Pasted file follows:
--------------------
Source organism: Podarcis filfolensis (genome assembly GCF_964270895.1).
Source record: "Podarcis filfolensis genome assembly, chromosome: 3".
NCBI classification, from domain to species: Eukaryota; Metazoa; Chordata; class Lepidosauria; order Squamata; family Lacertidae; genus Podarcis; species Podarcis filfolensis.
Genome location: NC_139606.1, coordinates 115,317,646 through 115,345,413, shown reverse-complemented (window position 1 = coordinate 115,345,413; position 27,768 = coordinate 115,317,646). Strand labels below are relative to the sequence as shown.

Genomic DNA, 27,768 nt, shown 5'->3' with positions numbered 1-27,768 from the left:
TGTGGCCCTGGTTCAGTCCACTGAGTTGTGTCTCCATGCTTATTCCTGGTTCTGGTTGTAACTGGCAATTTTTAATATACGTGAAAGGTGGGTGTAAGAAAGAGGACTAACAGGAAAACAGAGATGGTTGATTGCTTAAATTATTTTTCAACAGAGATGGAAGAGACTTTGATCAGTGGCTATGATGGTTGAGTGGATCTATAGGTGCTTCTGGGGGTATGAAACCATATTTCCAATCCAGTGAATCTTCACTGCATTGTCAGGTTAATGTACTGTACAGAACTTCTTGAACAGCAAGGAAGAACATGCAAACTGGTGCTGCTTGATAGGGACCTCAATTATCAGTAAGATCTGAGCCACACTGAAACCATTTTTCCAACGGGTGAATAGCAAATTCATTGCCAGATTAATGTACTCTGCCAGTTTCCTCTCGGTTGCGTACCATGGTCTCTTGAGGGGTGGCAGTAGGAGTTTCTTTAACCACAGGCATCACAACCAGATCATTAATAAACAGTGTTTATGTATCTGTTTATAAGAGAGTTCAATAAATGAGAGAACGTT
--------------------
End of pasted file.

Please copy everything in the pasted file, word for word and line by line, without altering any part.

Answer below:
Source organism: Podarcis filfolensis (genome assembly GCF_964270895.1).
Source record: "Podarcis filfolensis genome assembly, chromosome: 3".
NCBI classification, from domain to species: Eukaryota; Metazoa; Chordata; class Lepidosauria; order Squamata; family Lacertidae; genus Podarcis; species Podarcis filfolensis.
Genome location: NC_139606.1, coordinates 115,317,646 through 115,345,413, shown reverse-complemented (window position 1 = coordinate 115,345,413; position 27,768 = coordinate 115,317,646). Strand labels below are relative to the sequence as shown.

Genomic DNA, 27,768 nt, shown 5'->3' with positions numbered 1-27,768 from the left:
TGTGGCCCTGGTTCAGTCCACTGAGTTGTGTCTCCATGCTTATTCCTGGTTCTGGTTGTAACTGGCAATTTTTAATATACGTGAAAGGTGGGTGTAAGAAAGAGGACTAACAGGAAAACAGAGATGGTTGATTGCTTAAATTATTTTTCAACAGAGATGGAAGAGACTTTGATCAGTGGCTATGATGGTTGAGTGGATCTATAGGTGCTTCTGGGGGTATGAAACCATATTTCCAATCCAGTGAATCTTCACTGCATTGTCAGGTTAATGTACTGTACAGAACTTCTTGAACAGCAAGGAAGAACATGCAAACTGGTGCTGCTTGATAGGGACCTCAATTATCAGTAAGATCTGAGCCACACTGAAACCATTTTTCCAACGGGTGAATAGCAAATTCATTGCCAGATTAATGTACTCTGCCAGTTTCCTCTCGGTTGCGTACCATGGTCTCTTGAGGGGTGGCAGTAGGAGTTTCTTTAACCACAGGCATCACAACCAGATCATTAATAAACAGTGTTTATGTATCTGTTTATAAGAGAGTTCAATAAATGAGAGAACGTT